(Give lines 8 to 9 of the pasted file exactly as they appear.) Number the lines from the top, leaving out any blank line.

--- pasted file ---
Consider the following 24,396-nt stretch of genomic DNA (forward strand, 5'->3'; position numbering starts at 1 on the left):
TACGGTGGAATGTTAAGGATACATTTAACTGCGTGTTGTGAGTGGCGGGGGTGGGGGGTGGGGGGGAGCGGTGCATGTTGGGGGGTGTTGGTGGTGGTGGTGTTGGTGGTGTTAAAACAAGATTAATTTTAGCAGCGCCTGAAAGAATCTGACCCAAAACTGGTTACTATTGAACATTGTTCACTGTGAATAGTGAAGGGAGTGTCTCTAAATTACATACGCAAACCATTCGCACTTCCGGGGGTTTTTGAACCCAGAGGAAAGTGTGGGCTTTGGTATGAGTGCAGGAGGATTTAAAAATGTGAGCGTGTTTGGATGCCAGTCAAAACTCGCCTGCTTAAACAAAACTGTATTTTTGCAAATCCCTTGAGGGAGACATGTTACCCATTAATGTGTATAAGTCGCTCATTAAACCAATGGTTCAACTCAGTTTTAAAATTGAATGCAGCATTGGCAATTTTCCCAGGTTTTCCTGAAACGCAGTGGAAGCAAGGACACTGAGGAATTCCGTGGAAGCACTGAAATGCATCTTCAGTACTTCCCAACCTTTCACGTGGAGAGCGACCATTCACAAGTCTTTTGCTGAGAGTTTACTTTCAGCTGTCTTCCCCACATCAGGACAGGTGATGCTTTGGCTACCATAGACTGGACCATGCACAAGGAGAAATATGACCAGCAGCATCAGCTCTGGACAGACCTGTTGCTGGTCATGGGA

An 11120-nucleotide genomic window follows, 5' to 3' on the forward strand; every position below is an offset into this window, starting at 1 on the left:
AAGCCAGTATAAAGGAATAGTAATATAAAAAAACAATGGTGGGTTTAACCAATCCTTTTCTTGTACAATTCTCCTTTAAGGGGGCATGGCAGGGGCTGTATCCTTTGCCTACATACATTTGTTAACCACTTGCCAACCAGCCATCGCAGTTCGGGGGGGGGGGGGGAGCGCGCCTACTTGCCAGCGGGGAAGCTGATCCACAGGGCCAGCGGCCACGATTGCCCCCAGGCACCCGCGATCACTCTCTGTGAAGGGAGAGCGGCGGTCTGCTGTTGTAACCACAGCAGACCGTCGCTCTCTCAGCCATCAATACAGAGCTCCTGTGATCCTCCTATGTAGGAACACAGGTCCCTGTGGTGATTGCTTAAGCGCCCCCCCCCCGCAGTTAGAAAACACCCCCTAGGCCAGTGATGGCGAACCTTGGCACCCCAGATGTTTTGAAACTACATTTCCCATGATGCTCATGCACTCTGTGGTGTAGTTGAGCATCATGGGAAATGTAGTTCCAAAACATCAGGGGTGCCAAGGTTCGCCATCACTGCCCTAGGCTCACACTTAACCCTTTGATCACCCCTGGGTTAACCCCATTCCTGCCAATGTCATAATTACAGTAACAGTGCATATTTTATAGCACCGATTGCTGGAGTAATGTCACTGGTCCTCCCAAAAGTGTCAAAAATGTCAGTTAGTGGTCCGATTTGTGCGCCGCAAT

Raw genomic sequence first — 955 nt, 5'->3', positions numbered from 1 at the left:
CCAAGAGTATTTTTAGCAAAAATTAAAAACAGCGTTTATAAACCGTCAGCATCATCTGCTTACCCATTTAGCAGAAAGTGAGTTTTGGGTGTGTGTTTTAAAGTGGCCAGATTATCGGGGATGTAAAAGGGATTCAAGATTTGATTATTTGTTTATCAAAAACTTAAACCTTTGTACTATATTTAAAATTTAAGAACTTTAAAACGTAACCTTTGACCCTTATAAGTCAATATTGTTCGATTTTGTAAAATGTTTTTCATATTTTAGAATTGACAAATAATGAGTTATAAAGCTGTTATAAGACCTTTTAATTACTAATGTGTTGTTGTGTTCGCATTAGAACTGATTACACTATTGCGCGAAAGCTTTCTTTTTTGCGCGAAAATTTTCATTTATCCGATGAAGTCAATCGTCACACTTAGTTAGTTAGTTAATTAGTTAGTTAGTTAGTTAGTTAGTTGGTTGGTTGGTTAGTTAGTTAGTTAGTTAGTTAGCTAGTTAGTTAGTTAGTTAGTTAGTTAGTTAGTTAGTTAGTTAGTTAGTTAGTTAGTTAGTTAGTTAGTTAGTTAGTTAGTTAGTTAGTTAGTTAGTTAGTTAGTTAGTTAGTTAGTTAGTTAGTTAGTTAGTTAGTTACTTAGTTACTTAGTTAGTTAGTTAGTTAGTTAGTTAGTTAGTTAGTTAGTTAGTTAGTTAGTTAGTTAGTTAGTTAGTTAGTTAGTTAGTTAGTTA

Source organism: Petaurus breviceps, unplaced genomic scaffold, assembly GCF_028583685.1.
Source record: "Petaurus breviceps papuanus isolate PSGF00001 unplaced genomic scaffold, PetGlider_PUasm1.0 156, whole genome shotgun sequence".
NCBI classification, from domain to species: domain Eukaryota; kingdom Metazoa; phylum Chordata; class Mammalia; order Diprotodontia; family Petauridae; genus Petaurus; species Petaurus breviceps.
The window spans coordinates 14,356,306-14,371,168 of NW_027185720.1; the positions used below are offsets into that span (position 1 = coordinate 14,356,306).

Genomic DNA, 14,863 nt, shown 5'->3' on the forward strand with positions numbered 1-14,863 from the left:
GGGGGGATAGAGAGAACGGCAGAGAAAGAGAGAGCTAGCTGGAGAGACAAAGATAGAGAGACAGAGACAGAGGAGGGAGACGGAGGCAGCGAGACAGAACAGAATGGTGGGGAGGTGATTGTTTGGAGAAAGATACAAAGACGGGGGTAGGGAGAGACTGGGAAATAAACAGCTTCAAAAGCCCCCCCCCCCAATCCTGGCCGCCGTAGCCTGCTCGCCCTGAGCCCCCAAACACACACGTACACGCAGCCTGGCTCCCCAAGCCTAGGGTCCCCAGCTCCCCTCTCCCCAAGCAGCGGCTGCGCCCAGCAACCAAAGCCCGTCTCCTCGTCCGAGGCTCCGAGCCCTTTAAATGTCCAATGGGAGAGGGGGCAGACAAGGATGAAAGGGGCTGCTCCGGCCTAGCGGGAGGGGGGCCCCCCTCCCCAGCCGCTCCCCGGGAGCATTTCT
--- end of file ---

Source record: "Petaurus breviceps papuanus isolate PSGF00001 unplaced genomic scaffold, PetGlider_PUasm1.0 156, whole genome shotgun sequence".
NCBI classification, from domain to species: domain Eukaryota; kingdom Metazoa; phylum Chordata; class Mammalia; order Diprotodontia; family Petauridae; genus Petaurus; species Petaurus breviceps.